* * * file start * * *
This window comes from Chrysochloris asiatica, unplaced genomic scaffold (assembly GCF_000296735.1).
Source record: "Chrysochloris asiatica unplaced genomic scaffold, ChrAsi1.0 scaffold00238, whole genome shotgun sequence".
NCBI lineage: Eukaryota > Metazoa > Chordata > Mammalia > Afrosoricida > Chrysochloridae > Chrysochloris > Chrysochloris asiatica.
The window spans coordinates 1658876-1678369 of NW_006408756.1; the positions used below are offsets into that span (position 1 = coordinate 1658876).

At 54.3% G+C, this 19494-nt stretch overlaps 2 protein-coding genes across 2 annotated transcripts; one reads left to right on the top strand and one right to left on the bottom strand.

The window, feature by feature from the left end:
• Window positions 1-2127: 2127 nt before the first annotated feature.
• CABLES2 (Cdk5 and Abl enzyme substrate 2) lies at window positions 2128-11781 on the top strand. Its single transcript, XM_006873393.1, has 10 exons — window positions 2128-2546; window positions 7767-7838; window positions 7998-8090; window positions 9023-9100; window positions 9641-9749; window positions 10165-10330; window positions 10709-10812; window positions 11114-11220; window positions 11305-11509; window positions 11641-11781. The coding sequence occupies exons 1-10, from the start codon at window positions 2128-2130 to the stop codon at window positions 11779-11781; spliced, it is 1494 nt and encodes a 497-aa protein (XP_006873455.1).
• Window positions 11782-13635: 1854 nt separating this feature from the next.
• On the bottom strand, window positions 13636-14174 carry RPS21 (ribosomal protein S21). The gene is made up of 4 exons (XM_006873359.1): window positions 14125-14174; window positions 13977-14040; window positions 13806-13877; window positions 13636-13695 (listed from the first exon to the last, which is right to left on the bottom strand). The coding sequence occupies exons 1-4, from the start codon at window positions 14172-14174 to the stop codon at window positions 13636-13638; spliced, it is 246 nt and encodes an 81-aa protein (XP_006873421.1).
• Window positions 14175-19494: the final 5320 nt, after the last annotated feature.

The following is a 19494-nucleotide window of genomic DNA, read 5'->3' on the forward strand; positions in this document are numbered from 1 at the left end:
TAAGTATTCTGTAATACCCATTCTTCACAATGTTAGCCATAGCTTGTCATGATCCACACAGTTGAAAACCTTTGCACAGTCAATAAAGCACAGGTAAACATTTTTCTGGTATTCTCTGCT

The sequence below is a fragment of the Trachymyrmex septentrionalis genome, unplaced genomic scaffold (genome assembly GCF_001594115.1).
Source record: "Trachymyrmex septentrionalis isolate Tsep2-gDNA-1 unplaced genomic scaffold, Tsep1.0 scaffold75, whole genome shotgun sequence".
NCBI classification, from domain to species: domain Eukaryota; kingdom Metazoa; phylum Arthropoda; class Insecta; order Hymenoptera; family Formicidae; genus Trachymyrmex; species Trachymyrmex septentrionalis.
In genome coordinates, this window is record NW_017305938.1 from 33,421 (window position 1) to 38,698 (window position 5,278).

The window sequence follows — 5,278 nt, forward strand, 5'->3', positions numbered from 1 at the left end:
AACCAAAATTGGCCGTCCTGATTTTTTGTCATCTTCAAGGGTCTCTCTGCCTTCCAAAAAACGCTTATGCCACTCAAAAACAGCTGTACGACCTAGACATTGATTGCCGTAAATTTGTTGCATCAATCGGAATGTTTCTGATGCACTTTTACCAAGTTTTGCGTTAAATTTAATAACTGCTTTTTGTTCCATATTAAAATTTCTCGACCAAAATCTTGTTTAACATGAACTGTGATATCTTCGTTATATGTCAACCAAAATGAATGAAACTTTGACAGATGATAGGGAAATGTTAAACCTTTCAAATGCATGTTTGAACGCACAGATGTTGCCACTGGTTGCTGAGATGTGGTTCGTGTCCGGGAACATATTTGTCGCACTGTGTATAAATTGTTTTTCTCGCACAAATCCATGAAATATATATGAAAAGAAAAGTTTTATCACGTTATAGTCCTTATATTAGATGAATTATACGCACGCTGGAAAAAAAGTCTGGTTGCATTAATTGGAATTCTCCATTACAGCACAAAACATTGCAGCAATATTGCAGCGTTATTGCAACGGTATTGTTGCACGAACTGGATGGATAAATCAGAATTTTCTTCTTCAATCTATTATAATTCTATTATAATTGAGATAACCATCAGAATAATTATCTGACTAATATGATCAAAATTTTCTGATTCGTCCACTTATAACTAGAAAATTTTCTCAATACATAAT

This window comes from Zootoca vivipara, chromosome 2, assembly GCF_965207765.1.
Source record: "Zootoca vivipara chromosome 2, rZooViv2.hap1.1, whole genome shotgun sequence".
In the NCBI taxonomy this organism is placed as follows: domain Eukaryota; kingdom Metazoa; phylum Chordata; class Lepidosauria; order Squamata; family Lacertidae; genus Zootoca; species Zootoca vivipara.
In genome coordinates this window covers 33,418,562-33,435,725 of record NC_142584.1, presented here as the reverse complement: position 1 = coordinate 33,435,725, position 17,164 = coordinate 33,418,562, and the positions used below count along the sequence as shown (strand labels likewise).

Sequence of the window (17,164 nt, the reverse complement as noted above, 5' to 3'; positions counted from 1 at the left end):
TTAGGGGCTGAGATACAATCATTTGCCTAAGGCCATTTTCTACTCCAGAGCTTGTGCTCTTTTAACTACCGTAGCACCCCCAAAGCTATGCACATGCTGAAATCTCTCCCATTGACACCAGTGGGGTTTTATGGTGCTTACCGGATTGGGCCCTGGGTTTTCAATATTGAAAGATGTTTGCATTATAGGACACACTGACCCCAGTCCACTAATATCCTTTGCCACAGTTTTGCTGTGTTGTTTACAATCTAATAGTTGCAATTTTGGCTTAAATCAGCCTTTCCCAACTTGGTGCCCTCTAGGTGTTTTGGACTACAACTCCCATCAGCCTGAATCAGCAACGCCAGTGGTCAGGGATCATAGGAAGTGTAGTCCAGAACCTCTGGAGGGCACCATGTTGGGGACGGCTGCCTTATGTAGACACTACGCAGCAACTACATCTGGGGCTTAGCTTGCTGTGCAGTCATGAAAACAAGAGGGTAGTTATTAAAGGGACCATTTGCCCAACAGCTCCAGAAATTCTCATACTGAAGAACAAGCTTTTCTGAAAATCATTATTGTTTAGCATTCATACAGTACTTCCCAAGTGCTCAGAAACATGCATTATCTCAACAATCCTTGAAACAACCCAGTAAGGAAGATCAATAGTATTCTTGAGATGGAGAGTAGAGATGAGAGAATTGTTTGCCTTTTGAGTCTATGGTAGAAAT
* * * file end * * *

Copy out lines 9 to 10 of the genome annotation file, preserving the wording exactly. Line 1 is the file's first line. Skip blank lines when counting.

• Window positions 11782-13635: 1854 nt separating this feature from the next.
• On the bottom strand, window positions 13636-14174 carry RPS21 (ribosomal protein S21). The gene is made up of 4 exons (XM_006873359.1): window positions 14125-14174; window positions 13977-14040; window positions 13806-13877; window positions 13636-13695 (listed from the first exon to the last, which is right to left on the bottom strand). The coding sequence occupies exons 1-4, from the start codon at window positions 14172-14174 to the stop codon at window positions 13636-13638; spliced, it is 246 nt and encodes an 81-aa protein (XP_006873421.1).